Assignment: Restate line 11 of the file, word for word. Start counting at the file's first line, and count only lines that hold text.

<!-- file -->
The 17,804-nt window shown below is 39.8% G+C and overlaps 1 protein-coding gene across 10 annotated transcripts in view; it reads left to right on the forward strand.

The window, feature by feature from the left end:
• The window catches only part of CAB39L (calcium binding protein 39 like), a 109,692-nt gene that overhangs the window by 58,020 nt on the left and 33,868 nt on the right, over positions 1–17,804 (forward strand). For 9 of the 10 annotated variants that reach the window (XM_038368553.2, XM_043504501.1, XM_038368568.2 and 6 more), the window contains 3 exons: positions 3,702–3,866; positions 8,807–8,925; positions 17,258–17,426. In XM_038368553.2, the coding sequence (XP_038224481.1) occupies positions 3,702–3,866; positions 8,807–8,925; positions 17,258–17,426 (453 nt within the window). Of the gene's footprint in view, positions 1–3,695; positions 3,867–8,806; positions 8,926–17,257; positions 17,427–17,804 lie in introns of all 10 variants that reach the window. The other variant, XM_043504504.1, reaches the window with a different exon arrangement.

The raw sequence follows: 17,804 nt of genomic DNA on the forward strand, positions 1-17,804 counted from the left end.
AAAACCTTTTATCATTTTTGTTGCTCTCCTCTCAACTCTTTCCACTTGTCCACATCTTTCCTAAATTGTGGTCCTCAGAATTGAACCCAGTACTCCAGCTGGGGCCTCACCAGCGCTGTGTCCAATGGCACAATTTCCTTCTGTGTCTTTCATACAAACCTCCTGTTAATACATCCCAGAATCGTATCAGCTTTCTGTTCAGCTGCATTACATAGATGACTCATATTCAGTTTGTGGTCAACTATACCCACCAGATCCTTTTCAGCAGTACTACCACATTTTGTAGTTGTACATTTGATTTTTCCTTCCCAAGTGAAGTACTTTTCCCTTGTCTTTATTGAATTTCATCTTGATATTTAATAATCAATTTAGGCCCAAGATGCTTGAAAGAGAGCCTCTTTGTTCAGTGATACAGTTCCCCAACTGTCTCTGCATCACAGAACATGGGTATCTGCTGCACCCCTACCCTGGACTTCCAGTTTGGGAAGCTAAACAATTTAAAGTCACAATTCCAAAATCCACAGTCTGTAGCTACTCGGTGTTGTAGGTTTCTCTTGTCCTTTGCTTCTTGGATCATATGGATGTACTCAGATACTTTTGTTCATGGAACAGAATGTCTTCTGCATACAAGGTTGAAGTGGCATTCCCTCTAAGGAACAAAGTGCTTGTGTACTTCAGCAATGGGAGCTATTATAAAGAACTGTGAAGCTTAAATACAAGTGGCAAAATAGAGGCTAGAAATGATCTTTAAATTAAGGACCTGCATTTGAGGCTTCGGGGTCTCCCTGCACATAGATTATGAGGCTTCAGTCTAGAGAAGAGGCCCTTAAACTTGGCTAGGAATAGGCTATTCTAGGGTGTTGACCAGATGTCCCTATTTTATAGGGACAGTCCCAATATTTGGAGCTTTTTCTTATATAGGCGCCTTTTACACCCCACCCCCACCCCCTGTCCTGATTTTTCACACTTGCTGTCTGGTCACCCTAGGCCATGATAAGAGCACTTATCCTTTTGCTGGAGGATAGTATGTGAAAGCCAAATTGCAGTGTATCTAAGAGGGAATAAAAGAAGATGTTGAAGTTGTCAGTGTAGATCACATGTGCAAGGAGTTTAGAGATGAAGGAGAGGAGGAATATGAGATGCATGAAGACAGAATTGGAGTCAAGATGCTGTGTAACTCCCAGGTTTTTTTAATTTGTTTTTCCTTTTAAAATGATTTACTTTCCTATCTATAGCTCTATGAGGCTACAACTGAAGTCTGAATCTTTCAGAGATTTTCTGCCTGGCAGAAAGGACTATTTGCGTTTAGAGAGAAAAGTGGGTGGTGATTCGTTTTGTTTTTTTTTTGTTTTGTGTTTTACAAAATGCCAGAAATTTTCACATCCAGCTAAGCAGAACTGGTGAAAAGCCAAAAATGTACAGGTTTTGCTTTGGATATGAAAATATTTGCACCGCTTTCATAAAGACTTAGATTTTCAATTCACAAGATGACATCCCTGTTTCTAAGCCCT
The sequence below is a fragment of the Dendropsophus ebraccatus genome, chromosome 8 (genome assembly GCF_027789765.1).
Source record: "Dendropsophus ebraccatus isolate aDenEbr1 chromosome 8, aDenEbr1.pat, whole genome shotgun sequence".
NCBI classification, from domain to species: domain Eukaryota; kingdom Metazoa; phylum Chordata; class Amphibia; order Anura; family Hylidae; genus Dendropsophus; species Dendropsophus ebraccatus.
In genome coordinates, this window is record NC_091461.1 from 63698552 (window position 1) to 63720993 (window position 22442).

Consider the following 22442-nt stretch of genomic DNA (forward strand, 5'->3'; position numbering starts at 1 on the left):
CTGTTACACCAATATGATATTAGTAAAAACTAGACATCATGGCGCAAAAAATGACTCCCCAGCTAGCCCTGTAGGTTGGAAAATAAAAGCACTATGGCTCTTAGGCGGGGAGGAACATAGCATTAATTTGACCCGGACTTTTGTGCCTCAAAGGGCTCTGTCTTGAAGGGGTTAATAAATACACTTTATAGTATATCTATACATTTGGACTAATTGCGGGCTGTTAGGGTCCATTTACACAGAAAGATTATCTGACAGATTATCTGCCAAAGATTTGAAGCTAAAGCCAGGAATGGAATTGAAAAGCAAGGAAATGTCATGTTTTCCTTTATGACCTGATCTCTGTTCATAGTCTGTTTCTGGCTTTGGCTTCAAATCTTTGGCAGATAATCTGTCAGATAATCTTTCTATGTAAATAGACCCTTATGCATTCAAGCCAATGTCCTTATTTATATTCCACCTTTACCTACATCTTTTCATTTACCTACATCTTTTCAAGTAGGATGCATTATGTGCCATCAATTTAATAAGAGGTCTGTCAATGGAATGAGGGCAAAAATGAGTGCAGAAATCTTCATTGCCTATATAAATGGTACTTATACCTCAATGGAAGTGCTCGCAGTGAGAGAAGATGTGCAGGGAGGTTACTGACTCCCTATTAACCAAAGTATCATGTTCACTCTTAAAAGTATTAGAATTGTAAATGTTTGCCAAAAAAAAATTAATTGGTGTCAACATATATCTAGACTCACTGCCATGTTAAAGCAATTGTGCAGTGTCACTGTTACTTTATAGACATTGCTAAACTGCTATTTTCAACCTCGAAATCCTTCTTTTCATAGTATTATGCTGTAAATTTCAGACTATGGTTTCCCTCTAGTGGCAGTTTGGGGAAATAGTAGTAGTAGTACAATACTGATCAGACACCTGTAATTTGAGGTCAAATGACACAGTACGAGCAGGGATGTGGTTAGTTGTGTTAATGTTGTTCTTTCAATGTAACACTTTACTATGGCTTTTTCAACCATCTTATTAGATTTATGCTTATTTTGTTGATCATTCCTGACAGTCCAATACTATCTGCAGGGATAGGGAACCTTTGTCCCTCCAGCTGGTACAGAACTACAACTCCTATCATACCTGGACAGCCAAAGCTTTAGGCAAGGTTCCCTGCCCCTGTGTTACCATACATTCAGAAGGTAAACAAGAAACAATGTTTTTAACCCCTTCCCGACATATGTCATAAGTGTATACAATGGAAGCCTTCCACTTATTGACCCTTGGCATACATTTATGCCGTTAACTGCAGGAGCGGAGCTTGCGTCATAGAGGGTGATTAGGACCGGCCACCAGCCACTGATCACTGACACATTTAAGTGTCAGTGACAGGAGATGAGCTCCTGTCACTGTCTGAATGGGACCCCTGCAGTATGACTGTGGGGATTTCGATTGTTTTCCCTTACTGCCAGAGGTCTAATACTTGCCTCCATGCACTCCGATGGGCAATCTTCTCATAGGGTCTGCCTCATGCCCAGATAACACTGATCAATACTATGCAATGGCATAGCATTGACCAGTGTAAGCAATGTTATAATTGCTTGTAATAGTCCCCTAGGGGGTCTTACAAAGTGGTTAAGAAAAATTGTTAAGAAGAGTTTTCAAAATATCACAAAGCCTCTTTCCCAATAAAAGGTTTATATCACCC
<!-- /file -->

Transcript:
CTGTTACACCAATATGATATTAGTAAAAACTAGACATCATGGCGCAAAAAATGACTCCCCAGCTAGCCCTGTAGGTTGGAAAATAAAAGCACTATGGCTCTTAGGCGGGGAGGAACATAGCATTAATTTGACCCGGACTTTTGTGCCTCAAAGGGCTCTGTCTTGAAGGGGTTAATAAATACACTTTATAGTATATCTATACATTTGGACTAATTGCGGGCTGTTAGGGTCCATTTACACAGAAAGATTATCTGACAGATTATCTGCCAAAGATTTGAAGCTAAAGCCAGGAATGGAATTGAAAAGCAAGGAAATGTCATGTTTTCCTTTATGACCTGATCTCTGTTCATAGTCTGTTTCTGGCTTTGGCTTCAAATCTTTGGCAGATAATCTGTCAGATAATCTTTCTATGTAAATAGACCCTTATGCATTCAAGCCAATGTCCTTATTTATATTCCACCTTTACCTACATCTTTTCATTTACCTACATCTTTTCAAGTAGGATGCATTATGTGCCATCAATTTAATAAGAGGTCTGTCAATGGAATGAGGGCAAAAATGAGTGCAGAAATCTTCATTGCCTATATAAATGGTACTTATACCTCAATGGAAGTGCTCGCAGTGAGAGAAGATGTGCAGGGAGGTTACTGACTCCCTATTAACCAAAGTATCATGTTCACTCTTAAAAGTATTAGAATTGTAAATGTTTGCCAAAAAAAAATTAATTGGTGTCAACATATATCTAGACTCACTGCCATGTTAAAGCAATTGTGCAGTGTCACTGTTACTTTATAGACATTGCTAAACTGCTATTTTCAACCTCGAAATCCTTCTTTTCATAGTATTATGCTGTAAATTTCAGACTATGGTTTCCCTCTAGTGGCAGTTTGGGGAAATAGTAGTAGTAGTACAATACTGATCAGACACCTGTAATTTGAGGTCAAATGACACAGTACGAGCAGGGATGTGGTTAGTTGTGTTAATGTTGTTCTTTCAATGTAACACTTTACTATGGCTTTTTCAACCATCTTATTAGATTTATGCTTATTTTGTTGATCATTCCTGACAGTCCAATACTATCTGCAGGGATAGGGAACCTTTGTCCCTCCAGCTGGTACAGAACTACAACTCCTATCATACCTGGACAGCCAAAGCTTTAGGCAAGGTTCCCTGCCCCTGTGTTACCATACATTCAGAAGGTAAACAAGAAACAATGTTTTTAACCCCTTCCCGACATATGTCATAAGTGTATACAATGGAAGCCTTCCACTTATTGACCCTTGGCATACATTTATGCCGTTAACTGCAGGAGCGGAGCTTGCGTCATAGAGGGTGATTAGGACCGGCCACCAGCCACTGATCACTGACACATTTAAGTGTCAGTGACAGGAGATGAGCTCCTGTCACTGTCTGAATGGGACCCCTGCAGTATGACTGTGGGGATTTCGATTGTTTTCCCTTACTGCCAGAGGTCTAATACTTGCCTCCATGCACTCCGATGGGCAATCTTCTCATAGGGTCTGCCTCATGCCCAGATAACACTGATCAATACTATGCAATGGCATAGCATTGACCAGTGTAAGCAATGTTATAATTGCTTGTAATAGTCCCCTAGGGGGTCTTACAAAGTGGTTAAGAAAAATTGTTAAGAAGAGTTTTCAAAATATCACAAAGCCTCTTTCCCAATAAAAGGTTTATATCACCC